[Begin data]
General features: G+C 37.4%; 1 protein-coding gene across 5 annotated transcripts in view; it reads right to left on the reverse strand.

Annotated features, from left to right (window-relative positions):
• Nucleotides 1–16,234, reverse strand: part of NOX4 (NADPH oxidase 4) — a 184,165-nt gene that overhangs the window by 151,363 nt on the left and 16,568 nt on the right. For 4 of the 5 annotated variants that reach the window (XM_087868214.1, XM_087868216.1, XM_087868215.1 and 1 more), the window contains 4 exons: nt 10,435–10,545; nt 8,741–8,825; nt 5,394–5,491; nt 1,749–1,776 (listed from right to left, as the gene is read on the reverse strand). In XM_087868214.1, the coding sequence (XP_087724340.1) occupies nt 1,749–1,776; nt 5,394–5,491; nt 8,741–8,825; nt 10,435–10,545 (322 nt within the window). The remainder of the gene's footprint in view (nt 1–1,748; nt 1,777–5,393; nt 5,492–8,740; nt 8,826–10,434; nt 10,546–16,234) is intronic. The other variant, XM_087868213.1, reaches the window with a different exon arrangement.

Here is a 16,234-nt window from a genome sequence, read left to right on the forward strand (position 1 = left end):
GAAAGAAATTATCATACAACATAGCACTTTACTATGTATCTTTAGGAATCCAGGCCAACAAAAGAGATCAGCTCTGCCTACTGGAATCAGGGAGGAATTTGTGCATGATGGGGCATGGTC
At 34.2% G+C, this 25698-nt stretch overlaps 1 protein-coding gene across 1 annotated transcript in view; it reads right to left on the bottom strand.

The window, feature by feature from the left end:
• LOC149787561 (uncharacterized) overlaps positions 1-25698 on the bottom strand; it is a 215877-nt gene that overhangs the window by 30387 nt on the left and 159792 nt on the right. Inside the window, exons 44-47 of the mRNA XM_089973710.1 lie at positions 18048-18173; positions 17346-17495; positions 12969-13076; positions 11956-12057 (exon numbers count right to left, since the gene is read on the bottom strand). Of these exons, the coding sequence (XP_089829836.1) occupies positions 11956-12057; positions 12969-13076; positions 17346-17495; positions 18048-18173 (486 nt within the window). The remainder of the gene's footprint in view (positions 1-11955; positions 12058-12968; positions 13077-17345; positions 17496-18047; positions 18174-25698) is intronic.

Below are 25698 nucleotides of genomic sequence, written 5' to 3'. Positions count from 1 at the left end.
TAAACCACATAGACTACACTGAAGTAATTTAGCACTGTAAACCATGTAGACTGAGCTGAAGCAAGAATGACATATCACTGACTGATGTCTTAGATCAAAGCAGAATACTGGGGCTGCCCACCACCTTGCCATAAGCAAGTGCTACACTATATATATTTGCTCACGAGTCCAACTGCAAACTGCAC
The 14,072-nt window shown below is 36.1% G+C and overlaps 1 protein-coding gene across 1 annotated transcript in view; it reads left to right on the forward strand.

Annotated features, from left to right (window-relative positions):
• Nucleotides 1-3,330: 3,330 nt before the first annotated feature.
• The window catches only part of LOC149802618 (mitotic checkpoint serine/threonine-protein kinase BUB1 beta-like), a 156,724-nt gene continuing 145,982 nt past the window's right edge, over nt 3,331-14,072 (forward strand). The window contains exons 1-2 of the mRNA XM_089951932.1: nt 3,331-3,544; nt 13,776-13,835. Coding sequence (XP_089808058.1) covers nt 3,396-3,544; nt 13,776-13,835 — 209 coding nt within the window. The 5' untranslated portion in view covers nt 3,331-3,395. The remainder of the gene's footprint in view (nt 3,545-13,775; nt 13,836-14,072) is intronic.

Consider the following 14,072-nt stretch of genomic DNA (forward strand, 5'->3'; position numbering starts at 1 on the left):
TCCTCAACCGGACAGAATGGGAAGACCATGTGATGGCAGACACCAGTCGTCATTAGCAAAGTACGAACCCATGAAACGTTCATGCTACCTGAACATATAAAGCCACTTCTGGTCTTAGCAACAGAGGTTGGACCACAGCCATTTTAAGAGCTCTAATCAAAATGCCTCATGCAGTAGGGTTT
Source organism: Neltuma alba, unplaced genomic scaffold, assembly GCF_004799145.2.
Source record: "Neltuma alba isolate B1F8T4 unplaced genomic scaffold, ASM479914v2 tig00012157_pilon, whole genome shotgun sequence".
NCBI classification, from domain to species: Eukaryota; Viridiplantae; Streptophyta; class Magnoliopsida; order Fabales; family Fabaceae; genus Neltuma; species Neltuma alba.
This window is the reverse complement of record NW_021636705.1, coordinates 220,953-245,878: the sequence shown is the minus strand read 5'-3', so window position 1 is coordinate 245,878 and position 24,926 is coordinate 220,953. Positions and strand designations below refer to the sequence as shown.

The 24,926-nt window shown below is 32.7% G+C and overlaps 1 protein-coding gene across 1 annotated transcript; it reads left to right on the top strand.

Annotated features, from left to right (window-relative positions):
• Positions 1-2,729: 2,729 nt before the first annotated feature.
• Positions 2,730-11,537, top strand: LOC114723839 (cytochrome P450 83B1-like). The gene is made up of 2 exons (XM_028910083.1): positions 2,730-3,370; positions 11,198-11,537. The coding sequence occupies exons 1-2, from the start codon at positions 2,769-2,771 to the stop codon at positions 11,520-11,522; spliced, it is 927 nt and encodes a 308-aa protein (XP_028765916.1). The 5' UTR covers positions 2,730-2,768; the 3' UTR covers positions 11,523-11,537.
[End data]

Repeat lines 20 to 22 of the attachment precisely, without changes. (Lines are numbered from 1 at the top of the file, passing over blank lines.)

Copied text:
This window is the reverse complement of record NW_021636705.1, coordinates 220,953-245,878: the sequence shown is the minus strand read 5'-3', so window position 1 is coordinate 245,878 and position 24,926 is coordinate 220,953. Positions and strand designations below refer to the sequence as shown.

The 24,926-nt window shown below is 32.7% G+C and overlaps 1 protein-coding gene across 1 annotated transcript; it reads left to right on the top strand.

Annotated features, from left to right (window-relative positions):